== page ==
Global and Australian economic outlook – September 2016

Economic outlook – September 2016

Following Brexit, there is much to watch when it comes to the economic state of the UK and Europe. More locally, the debt levels in China and new dwelling investments in Australia must be considered.

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Global Economic Outlook

  • The Brexit outcome and how that plays out in terms of renegotiated trade policy between the United Kingdom (UK) and Euoropean Union (EU) member states will be interesting. Whether the EU member states allow free trade, or if they are more punitive in how they deal with the UK could really slow down the European economy even more so than anticipated.
  • Problems associated with European debt still exists. What’s
    going to happen with Greek debt, Italian debt, Portugese debt, are influencers that are starting to bubble to the surface.
  • The Chinese economy is still something to watch. The debt levels in China are increasing, particularly private sector debt. Issues around the housing market and housing bubble in China are important, but the Chinese Government has still got a strong hand to play in the adoption of new policies like ‘one belt, one road’, which could see about $250 billion worth of investment activity occur, and help stabilise the Chinese economy going forward.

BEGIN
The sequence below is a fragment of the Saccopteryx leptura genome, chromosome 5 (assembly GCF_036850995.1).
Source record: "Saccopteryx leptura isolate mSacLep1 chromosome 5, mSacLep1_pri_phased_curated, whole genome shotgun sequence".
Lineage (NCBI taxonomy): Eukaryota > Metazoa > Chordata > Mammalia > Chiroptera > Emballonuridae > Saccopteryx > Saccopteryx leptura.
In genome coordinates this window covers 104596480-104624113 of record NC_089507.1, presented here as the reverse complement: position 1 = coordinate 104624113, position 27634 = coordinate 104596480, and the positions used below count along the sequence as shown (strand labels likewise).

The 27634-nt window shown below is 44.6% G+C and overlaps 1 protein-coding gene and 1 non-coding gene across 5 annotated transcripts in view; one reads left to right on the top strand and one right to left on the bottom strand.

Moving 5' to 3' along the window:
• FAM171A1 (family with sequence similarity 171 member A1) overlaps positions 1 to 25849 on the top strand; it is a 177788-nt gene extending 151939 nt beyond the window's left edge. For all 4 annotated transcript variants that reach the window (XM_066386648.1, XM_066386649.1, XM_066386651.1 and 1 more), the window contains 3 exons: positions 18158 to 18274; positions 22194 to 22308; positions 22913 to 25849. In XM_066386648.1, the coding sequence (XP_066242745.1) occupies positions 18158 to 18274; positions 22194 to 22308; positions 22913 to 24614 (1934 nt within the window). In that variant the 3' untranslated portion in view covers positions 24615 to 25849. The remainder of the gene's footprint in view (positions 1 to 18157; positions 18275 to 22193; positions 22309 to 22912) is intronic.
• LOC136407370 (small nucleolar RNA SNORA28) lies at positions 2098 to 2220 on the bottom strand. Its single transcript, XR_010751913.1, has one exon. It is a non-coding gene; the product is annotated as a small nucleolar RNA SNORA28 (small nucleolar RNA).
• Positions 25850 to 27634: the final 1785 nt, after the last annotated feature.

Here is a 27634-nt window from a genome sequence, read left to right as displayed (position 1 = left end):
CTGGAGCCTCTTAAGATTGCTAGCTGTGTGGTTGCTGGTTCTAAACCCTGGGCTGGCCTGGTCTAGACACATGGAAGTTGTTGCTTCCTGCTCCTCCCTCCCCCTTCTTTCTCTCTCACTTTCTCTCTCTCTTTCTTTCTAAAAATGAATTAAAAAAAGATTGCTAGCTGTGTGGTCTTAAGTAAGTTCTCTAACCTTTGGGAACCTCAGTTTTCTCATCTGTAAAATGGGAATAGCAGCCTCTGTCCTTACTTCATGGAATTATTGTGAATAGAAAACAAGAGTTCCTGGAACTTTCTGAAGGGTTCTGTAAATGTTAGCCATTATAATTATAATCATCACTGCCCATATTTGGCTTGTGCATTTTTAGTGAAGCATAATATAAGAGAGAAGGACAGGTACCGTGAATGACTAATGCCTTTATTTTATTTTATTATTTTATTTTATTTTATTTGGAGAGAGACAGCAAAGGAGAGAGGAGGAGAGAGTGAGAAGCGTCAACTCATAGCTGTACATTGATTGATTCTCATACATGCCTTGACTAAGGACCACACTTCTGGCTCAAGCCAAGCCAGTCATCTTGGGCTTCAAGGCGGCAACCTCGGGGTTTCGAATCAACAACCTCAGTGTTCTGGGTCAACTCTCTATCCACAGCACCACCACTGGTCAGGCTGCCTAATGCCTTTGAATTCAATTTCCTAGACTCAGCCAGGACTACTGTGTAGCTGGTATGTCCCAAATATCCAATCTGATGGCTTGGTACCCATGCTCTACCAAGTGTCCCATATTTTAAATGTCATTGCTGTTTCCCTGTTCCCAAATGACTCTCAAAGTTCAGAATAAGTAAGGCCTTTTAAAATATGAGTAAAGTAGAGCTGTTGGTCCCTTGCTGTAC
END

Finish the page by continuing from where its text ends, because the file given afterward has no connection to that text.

Australian Outlook

We see the economic conditions over the next 6 months to be a little bit mixed.

  • What’s driving that outcome is the combination of a softness in the investment sector – both business investment, where we’re seeing a transition from the mining sector to the broader economy, – and a weakness now emerging within the housing sector, particularly investment in new dwelling construction. We’re seeing an overbuild in new apartments and once that tapers off, we should see a slowdown more generally within housing investment.
  • The combination of those two factors will see economic growth for financial year 2017 dip a little. For this year we’re anticipating economic growth to be about 2.7 percent, but for next year we’re only anticipating that growth to be about 2.6 percent.

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